Daylight Driven Office Building Design

Professorship
Building Technology and Climate Responsive Design
project

Daylight Driven Office Building Design at High Latitudes
Case study in St. Petersburg

Could glare at high latitudes caused by low sun angles be minimized at the same time reducing the periods when the blinds are down?

How to design an office building at high latitudes with adequate WWR and to provide sufficient daylight according to green building certifications such as LEED?

Is it still possible to provide good views availability for office occupants while fulfilling the criteria mentioned above?

In the master thesis, the integrated daylight design in the architectural concept and different visual comfort criteria in mid-rise office buildings at high latitudes was explored. The adopted middle latitudes “glass box” approach was questioned, and daylight driven design principles for high latitudes were derived from a theoretical framework, climate analysis, urban context, and parametric study. The viability of design principles was demonstrated in the case study design project in St. Petersburg in urban, building, details, and layout scales. The comparison during the case study was made step by step to a standard fully glazed base case office building. The evidence-based design of building form and fenestration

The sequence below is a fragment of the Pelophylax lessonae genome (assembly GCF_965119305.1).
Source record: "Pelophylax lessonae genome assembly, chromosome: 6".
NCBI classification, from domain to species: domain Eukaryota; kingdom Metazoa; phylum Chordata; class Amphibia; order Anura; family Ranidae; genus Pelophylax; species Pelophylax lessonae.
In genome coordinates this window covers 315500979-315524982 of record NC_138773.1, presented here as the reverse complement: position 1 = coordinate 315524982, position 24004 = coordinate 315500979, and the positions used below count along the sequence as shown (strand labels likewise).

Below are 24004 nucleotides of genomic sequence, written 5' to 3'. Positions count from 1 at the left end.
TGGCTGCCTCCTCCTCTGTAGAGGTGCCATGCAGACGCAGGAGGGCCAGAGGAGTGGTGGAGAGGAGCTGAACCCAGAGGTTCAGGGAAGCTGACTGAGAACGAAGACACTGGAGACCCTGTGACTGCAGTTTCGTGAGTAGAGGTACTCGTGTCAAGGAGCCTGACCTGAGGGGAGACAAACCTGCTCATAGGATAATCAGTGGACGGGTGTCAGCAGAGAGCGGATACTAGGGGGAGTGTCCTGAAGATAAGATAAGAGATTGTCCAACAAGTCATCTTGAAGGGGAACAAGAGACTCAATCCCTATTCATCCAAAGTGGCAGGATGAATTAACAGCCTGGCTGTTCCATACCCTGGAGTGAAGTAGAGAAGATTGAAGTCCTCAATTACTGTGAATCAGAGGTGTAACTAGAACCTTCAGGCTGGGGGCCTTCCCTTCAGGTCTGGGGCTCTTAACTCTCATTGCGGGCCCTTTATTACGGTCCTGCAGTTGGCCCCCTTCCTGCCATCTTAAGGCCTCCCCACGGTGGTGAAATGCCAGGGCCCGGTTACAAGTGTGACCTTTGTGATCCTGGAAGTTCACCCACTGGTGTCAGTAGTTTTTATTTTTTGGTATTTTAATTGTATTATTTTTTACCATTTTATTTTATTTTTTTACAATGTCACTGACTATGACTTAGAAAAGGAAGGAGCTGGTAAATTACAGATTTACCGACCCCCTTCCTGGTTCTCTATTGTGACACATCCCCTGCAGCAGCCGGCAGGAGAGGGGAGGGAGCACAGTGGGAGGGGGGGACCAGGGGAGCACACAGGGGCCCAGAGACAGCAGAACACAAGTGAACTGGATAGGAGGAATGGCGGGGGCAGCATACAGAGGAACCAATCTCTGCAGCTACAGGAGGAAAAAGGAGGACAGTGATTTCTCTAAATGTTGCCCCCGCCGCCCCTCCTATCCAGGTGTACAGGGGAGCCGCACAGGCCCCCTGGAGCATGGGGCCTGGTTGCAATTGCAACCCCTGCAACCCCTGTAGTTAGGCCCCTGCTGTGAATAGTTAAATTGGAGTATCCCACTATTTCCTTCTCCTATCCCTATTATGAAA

in office buildings at high latitudes helped to find reasonable trade-offs between low glare environment, daylighting, views, efficient window-to-wall ratio (WWR), and architectural aesthetic aspects. Daylight simulations, such as spatial Daylight Autonomy (sDA), Daylight Glare Probability (DGP), Horizontal View Analysis, and others supported the work throughout the whole process.

interior rendering
interior rendering
methodology and isometric view
methodology and isometric view
section
section
elevations and exterior rendering
elevations and exterior rendering
simulations and 2nd floor plan
simulations and 2nd floor plan